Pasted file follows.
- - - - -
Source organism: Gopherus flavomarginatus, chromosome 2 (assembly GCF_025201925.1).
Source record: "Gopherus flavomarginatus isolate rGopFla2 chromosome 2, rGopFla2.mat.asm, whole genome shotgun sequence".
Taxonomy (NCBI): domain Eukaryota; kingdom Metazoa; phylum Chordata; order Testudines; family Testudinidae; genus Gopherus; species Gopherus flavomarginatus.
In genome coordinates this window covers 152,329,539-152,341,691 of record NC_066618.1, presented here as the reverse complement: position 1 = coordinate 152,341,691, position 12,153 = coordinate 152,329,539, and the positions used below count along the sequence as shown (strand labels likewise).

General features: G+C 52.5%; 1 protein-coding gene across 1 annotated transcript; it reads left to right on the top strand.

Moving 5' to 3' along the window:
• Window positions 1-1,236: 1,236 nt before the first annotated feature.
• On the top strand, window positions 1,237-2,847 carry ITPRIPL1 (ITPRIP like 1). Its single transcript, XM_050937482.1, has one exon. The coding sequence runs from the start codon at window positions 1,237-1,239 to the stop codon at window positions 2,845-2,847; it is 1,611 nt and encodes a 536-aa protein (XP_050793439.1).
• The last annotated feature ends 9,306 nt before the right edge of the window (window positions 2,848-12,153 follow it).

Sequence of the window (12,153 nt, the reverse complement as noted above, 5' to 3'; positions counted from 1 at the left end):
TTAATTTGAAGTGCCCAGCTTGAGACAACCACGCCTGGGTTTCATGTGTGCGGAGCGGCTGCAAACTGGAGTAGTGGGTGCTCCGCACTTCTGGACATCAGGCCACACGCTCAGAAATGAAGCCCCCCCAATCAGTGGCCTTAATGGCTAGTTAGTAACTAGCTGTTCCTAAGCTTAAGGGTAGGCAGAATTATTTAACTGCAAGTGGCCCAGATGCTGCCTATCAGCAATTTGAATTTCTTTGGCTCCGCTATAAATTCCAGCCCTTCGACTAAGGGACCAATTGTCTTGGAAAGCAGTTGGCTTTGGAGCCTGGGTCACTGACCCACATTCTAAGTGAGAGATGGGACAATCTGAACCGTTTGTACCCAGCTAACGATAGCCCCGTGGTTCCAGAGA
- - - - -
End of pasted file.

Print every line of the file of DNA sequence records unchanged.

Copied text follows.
Source organism: Gopherus flavomarginatus, chromosome 2 (assembly GCF_025201925.1).
Source record: "Gopherus flavomarginatus isolate rGopFla2 chromosome 2, rGopFla2.mat.asm, whole genome shotgun sequence".
Taxonomy (NCBI): domain Eukaryota; kingdom Metazoa; phylum Chordata; order Testudines; family Testudinidae; genus Gopherus; species Gopherus flavomarginatus.
In genome coordinates this window covers 152,329,539-152,341,691 of record NC_066618.1, presented here as the reverse complement: position 1 = coordinate 152,341,691, position 12,153 = coordinate 152,329,539, and the positions used below count along the sequence as shown (strand labels likewise).

General features: G+C 52.5%; 1 protein-coding gene across 1 annotated transcript; it reads left to right on the top strand.

Moving 5' to 3' along the window:
• Window positions 1-1,236: 1,236 nt before the first annotated feature.
• On the top strand, window positions 1,237-2,847 carry ITPRIPL1 (ITPRIP like 1). Its single transcript, XM_050937482.1, has one exon. The coding sequence runs from the start codon at window positions 1,237-1,239 to the stop codon at window positions 2,845-2,847; it is 1,611 nt and encodes a 536-aa protein (XP_050793439.1).
• The last annotated feature ends 9,306 nt before the right edge of the window (window positions 2,848-12,153 follow it).

Sequence of the window (12,153 nt, the reverse complement as noted above, 5' to 3'; positions counted from 1 at the left end):
TTAATTTGAAGTGCCCAGCTTGAGACAACCACGCCTGGGTTTCATGTGTGCGGAGCGGCTGCAAACTGGAGTAGTGGGTGCTCCGCACTTCTGGACATCAGGCCACACGCTCAGAAATGAAGCCCCCCCAATCAGTGGCCTTAATGGCTAGTTAGTAACTAGCTGTTCCTAAGCTTAAGGGTAGGCAGAATTATTTAACTGCAAGTGGCCCAGATGCTGCCTATCAGCAATTTGAATTTCTTTGGCTCCGCTATAAATTCCAGCCCTTCGACTAAGGGACCAATTGTCTTGGAAAGCAGTTGGCTTTGGAGCCTGGGTCACTGACCCACATTCTAAGTGAGAGATGGGACAATCTGAACCGTTTGTACCCAGCTAACGATAGCCCCGTGGTTCCAGAGA